Our first stop was at the Valley of the Kings, a huge necropolis with 63 tombs of Pharaohs from the 16th to 11th century BC. Only about ten tombs are open at any given time, and your entry ticket gives you access to three tombs of your choice (Tut's tomb requires an extra ticket). This was by far the most crowded sight we'd visited in Egypt and we spent much of our time waiting in long, single file lines of loudly chattering elderly Americans with canes and fat sunburned Russians in skimpy clothing (honestly, were we the only young (I was still in my 20s, after all), good-looking (ridiculously good-looking, really) tourists in all of Luxor?). We would file slowly through the long passageway into the tomb, pause briefly to look at a barricaded-off sarcophagus or empty burial chamber while people said things like “My word!” and “Wouldya look at that, Frank?”, and then filed slowly out. After the first tomb, Ramses IX, our strategy went from, “let’s hit the most popular (so clearly best) tombs” to “let’s hike up to where the old folks can’t go and visit the most out-of-the-way, least popular tombs we can.” The next two tombs – Merenptah, with a giant sarcophagus lid, and Tuthmosis IV, boasting detailed renderings of the goddesses’ intricately beaded dresses – were much better.
|The Valley of the Kings, from above.|
This is all we've got - no photography allowed in the tombs.
Click on the links above to see photos of the tombs we visited.
We were ready to get away from the crowds and off the beaten path, so we struck out into the desert towards a ridge that connects the Valley of the Kings, Valley of the Queens, and the Temple of Hatshepsut (a lady pharoah!). Half a dozen boys who had been sitting around listening to cellphone music followed us for a while, insisting that we needed a guide and that without them we’d be helplessly lost, special price for guide, very cheap, very nice. We blew them off, hiked up to the ridge, turned right and, in fact, were immediately lost. Luckily we soon ran into a Canadian man who pointed us in the right direction We walked up and down the rocky slope, past a police outpost (we later learned that it was illegal for tourists to do this hike, but the police – smoking, lounging and listening to cellphone music, of course – just lazily waved hello) and along a ridge that took us above and around the magnificent temple of Hatshepsut. The path sort of petered out so we slip-slided our way down the ridge and headed over to the temple
|Setting off on the hike.|
LOOK AT MY HAT, MOM
|The Temple of Hatshepsut, from above.|
Hatshepsut was one of the only known female Pharaohs (most queens ruled together with co-regents, who could be their husbands but were sometimes just another male relative such as a son). Girl power!
|Dave in the desert.|
|In front of the Temple of Hatshepsut.|
We had hiked all along that ridge above.
|A close-up from the Temple.|
|The villain of our story. Also, the photo that saved the day.|
|One of the Colossi (a Colossus?).|
I don't know for sure, but I would bet this was featured in Transformers 2.
He sure looks like a Transformer.
|Believe me, this was of zero help. I think this sign pointed to the parking lot.|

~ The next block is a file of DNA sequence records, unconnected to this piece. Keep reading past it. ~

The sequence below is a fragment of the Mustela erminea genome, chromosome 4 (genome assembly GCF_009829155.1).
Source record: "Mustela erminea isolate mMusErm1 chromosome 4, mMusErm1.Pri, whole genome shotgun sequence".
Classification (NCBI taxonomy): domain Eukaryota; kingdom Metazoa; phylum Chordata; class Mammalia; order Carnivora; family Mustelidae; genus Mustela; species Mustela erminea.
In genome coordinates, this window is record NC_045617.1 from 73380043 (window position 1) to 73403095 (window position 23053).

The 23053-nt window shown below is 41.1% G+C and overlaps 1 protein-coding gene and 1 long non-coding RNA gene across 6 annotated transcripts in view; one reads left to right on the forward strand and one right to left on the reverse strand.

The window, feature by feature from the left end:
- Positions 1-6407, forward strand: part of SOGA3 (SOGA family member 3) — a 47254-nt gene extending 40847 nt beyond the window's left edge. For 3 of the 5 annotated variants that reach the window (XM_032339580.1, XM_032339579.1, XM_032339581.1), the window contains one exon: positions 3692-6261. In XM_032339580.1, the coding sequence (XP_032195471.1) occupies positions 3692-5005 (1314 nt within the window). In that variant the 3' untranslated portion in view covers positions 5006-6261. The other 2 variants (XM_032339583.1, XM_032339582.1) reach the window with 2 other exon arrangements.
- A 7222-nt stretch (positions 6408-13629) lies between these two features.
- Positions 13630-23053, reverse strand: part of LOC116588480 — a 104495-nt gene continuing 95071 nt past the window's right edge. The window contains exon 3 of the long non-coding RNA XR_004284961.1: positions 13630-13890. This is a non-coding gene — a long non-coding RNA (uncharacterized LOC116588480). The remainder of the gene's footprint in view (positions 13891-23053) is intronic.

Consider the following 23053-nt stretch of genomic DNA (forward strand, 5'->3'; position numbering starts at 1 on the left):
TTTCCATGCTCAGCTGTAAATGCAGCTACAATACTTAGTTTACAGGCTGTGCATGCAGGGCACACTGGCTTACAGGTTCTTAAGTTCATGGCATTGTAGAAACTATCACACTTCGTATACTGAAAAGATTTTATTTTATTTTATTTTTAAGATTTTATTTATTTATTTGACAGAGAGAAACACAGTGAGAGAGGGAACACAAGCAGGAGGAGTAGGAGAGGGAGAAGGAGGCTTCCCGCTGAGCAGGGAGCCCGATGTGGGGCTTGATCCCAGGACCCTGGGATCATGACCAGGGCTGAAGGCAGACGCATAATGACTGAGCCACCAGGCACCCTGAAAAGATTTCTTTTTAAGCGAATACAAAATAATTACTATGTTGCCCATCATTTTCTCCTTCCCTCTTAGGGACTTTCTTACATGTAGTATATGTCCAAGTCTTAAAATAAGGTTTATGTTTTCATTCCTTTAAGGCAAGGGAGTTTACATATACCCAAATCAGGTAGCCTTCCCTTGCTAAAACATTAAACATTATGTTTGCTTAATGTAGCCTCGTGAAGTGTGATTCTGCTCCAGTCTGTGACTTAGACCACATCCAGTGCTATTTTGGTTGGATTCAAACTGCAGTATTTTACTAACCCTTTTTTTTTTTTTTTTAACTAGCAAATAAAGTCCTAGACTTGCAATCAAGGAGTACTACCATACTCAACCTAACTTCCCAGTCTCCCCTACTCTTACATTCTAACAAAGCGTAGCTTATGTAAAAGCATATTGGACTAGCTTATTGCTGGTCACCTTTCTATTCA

|If I look a little nervous in this photo, it's because I was.|
Hey, even Indiana Jones got scared sometimes.
Also note that the column on the right appears to be crumbling. This did not inspire confidence.
Maybe there's a reason tourists are supposed to keep out of certain areas?
Then he beckoned us into a side room for the highlight - an "ancient" skull that he had undoubtedly placed there himself.
|Man, those olden-day Egyptians must have had tiny heads.|
We tried to visit the rest of the tombs we had bought tickets for but were soon discouraged. If we could find the tomb at all, we would spend the entire visit trailed by a guard offering unsolicited information. Standing next to me, he would point to the hieroglyph I was already looking at. If it was a hieroglyph of a Pharaoh, he would say "Pharaoh." Or if it was of a Pharaoh drinking from a cup, he would offer "Pharaoh drink." If I was examining a hieroglyph of a cow? "Cow." You get the point. When not stating the obvious, the guard would encourage us to do things like sit on the lap of a seated statue for a good photograph.
|We declined the offer to sit on and thus contribute to the destruction of the ancient statues.|
Anyway, eventually we climbed back into Ahmed's car and asked him to take us home. "First, you visit my uncle's papyrus shop" he said. We politely declined. "But you must. I already tell my uncle you are come. He wait for you." We explained that he shouldn't have done that since we had no intention of visiting any papyrus shops and we had told him so from the start.. "No need to buy. Just look. No charge for look." Again we demurred, and so Ahmed just drove us to the papyrus shop anyway, insisting "you tell my uncle you no want to visit shop." The uncle ran out when we pulled up and invited us into his shop. We cooly refused. He pleaded, cajoled, wheedled, got a little angry. "Very nice papyrus! You are my first customer of the day. Is very good luck. My nephew tell me all day you want to look. No charge for look! Make me a sale. You are my last customer of the day." But we steadfastly refused to budge from the car and eventually (it felt like forever) they relented and drove us back to the hotel, where Dave miscalculated what we owed and gave Ahmed - not our favorite person at ths point - a very large tip. He still to this day thinks constantly about that tip and every time we feel obligated to give money for bad service we say, "yeah, but at least it wasn't like that time with Ahmed in Luxor."
|A sunsetter mint tea on the roof of our hotel to make Dave feel better.|